the recommendations is likely to be put to the test on August 14 when opposition groups plan

anti-government demonstrations.

The recommendations no doubt seek to exploit a sense of alarm among Bahrainis after a car

bomb blast last month near a mosque in Manama, the most serious of a string of sporadic acts

of political violence on the Gulf island. Bahraini officials lay the blame for the violence at Iran’s

doorstep, which it accuses of fostering terrorism and interfering in the island’s domestic affairs.

The criminalisation of political opposition is more likely to be a recipe for increased political

violence stemming from mounting frustration and despair.

Egypt has so far largely been spared political violence despite incidents in the Sinai desert

which the military has sought to link to the Brotherhood without providing any evidence.

Violence so far has involved security forces targeting pro-Morsi protesters. By the same token,

the crackdown on the Brotherhood as well as the military-guided government’s vow to no

longer tolerate the mass protests hardly lends credibility to assertions that the Brotherhood

should drop its demand that Morsi be reinstated and take its rightful place in the political

process.


US walking on thin ice

European, African and US mediators are seeking to mediate a compromise that allows the

military and the Brotherhood to reach an accommodation without losing face. Kerry’s

description of the coup as a ‘restoration of democracy’ may well have been a gesture to

create the basis for such a compromise. His reference to popular support for the coup

nonetheless puts the Obama administration on thin ice as cracks begin to appear among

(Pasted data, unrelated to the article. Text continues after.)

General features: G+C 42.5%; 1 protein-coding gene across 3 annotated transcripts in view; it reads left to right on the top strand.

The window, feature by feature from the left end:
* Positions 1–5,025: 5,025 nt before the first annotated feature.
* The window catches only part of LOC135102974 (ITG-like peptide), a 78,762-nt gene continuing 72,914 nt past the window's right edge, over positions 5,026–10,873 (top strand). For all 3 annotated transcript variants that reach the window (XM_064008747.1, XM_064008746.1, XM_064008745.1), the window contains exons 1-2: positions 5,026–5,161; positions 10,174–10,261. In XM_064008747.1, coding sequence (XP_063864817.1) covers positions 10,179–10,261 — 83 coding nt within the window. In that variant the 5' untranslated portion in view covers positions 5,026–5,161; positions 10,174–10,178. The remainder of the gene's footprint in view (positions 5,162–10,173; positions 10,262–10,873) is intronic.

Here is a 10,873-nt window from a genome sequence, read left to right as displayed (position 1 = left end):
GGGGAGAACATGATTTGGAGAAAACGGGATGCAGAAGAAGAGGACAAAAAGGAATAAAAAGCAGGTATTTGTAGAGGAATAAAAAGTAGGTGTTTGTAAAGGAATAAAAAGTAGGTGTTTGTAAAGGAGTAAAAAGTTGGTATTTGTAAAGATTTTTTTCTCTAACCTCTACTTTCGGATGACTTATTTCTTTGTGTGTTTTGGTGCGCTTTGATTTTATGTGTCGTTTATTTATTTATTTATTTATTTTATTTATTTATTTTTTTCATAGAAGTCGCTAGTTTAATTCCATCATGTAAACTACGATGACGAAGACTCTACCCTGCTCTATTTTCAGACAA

the opponents of the Brotherhood while supporters of the Brothers maintain their

peaceful protests against the military intervention.


Already, prominent Egyptian opposition figures have voiced concern that support for the

coup is leading to the restoration of significant pillars of the Mubarak-era autocracy and a

dialogue of the deaf that promises a zero-sum-game approach to politics rather than

pluralism.


Kerry’s endorsement of Morsi’s ouster is highly controversial as it marked a dramatic

reversal in the US position of support for peaceful, democratic change as underscored

clearly in President Obama’s January 2009 inaugural address. Obama had then warned

autocrats across the globe: "To those who cling to power through corruption and deceit

and the silencing of dissent, know that you are on the wrong side of history."


Two years later, after popular uprisings had toppled the autocratic leaders of Egypt and

Tunisia and were threatening the rulers of Bahrain, Libya, Yemen and Syria, Obama went

a step further. He sought to put the US behind anti-government protests in the Middle East

and North Africa while at the same time avoiding a rupture with the region’s autocrats. “We

cannot hesitate to stand squarely on the side of those who are reaching for their rights,

knowing that their success will bring about a world that is more peaceful, more stable, and

more just,” he said in a major Middle East policy speech. Obama’s policy in the Middle East

and North Africa has been driven by a desire to live up to American ideals and put the US

“on the right side of history” while at the same time protecting US national interests by

avoiding a rupture with the region’s autocrats. That precarious balancing act is becoming

increasingly difficult.


To maintain its tightrope act, the Obama administration will have to draw a clear distinction

between peaceful, legitimate and democratic expression of dissent and terrorism. Failure to

do so will increasingly, in public perception in the Middle East and North Africa, put it in the

camp of those seeking to stymie political change.



James M. Dorsey is Senior Fellow at the S. Rajaratnam School of International Studies

(RSIS), Nanyang Technological University in Singapore, co-director of the Institute of Fan

Culture of the University of Würzburg and the author of the blog, The Turbulent World of

Middle East Soccer.




Click here for past commentaries.

Find us on Facebook.


Due to the high number of publications by our RSIS Centre for Non-Traditional Security

Studies (NTS), RSIS maintains a separate subscription facility for the Centre. Please click

here to subscribe to the Centre's publications.Click here to update your subscription in

RSIS mailing list.

0 views0 comments